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About The daily Nebraskan. ([Lincoln, Neb.) 1901-current | View Entire Issue (April 6, 1904)
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i Mftrtii,Vol. 81, The Nabnukaa, TL !
6oarUI and Oma, Tl 4
O. a. lawyer
New - - P. A. Ewinjc
Athletic ' - - J. D. Clark
Literary - Dorothy Grtn
Rtportcrc D. P. Dc Young and Mablc Poultr
and Raymond H. McCaw.
.. i ;
MhMftptfeu Prk, P pr rtw. In ad
at th poitofflo at Llnosla, M ferMfca
M necoad-eUM anall Matte.
Yesterday's game wns wltncused by
n large ami1 reprot,enntlvo crowd, and
ripo by a number that were not repre
sentative. The mme old difficulty thnt
has troubled' the bnsoball management
In tin past )re3onted Itself again In
an Imposing manner, a a large coterie
of students witnessed1 the game from
other points of vantage than from
within the enclosure. The law students
especially '"showed their economical
tastes by viewing the game from the
law library and lecture room. The
dlfllculty lies in the fact that if stu
dents are enabled to witness the games
from convenient places, they will nat
urally be loath to go and pay their
.'ayVjjhcn tney ran galn na"ly na
much without, unlesB they are prompt
ed by unselfish1 motives-.
Iowa University has been having a
sea of trouble over securing an appro
priation from' the legislature sufficient
to uieot its- noedB. At first an appro
priatlAn altogether inadequate was al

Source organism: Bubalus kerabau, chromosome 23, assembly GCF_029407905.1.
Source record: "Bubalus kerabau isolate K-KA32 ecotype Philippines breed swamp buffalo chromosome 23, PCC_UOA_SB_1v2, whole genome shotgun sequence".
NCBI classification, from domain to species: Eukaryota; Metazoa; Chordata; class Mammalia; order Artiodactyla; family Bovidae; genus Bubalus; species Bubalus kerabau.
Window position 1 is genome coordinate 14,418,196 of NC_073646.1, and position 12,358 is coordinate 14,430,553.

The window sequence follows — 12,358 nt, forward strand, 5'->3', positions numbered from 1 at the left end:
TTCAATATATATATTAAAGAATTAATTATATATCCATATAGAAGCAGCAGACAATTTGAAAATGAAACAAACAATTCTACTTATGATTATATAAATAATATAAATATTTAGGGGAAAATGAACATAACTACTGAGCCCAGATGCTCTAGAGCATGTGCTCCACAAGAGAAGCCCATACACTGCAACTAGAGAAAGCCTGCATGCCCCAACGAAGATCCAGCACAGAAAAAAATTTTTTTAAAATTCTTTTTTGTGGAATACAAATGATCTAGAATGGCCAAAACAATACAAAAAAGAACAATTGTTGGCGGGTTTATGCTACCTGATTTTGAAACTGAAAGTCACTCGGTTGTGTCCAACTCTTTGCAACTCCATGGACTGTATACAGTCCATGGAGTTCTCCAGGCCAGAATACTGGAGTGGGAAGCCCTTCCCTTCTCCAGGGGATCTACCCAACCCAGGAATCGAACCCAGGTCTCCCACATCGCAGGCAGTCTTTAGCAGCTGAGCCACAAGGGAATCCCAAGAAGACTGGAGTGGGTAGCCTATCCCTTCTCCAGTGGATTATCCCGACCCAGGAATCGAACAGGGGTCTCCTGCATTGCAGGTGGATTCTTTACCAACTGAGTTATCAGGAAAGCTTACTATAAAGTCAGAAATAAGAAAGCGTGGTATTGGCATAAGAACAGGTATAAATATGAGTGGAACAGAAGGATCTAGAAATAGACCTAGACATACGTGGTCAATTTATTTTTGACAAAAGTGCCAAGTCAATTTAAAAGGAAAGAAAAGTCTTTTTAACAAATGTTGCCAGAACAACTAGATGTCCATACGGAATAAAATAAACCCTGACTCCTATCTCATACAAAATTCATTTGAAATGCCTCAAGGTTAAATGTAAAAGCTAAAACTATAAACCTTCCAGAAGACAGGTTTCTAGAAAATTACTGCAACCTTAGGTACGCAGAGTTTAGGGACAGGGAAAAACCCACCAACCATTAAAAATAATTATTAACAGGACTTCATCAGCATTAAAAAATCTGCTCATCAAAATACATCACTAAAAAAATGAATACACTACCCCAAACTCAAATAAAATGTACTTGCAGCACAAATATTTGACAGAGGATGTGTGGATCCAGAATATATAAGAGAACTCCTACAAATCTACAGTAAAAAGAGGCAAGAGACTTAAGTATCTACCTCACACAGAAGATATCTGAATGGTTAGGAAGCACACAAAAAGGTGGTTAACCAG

lowed) and' a protest of no small pro
portions was raised1. However the legis
lature) is showing nnicl) libeial tenden
cies, and' now it scorns likely that Iowa
will not fare so badly. The friends of
tho University declare that the great
est state educational Institution must
bo well supported If it is expected to
retain its (Character andi prestige as
such, and that if sufficient funds are
not supply to prevent each department
from being handicapped, tho Uni
versity will suffer accordingly. An
Iowa papeiviljat Is supporting the Uni-
e says that if the state
to mako the University
f any state university, if
ndon the institution alto
gether, for unless' the university steps
up to tho standard established elss
where it will not be patronized as the
Iowa people will not send their boys
and girls to an institution' simply be-,
cause it Is an Iowa institution.
Perhaps no custom or institution
originated in Nebraska has obtained
more widely irr Observance or prestige
than the custom of giving uip a special
day In the year for tho planting of
trees. Arbor Day has extended its sway
to many states' in tho union, and the
wisdom, of its institution is becoming
more and more apparent. Our atten
tion has been called to the efforts that
are being put forthi in South Dakota
this year to make the day one of gen
eral observance throughout the state.
Every step that is taken to strengthen
the hold of a strictly unique Nebraska
Institution should meet the approba
tion of every loyal Cornliusker, and
there are few that will not bo glad to
know of what South Dakota Is doing.
This can: best bo gleaned from the fol
lowing, which wo quote from the Vol-
i i , ..Ti
anto. tho publication of the University
of South Dakota.
Governor Herreid l mnK.Imj a strong
effort this year to increaso the interest
of South Dakotang la Arbor Day. He
Iwui Bent thti Arbor Day proclamation
hot only to town and county nowfcpn
perA but to college publications nlro,
with a request that they publi&h it.
Ho has received the enthusiastic co
operation, of the superintendent of pub
lic instruction in this offort to have
appropriate observance of the day in
all tho schools, high and low, through
out tho state, and he hopes that tho
colleges and unhersity will lend their
time and influence to the cause of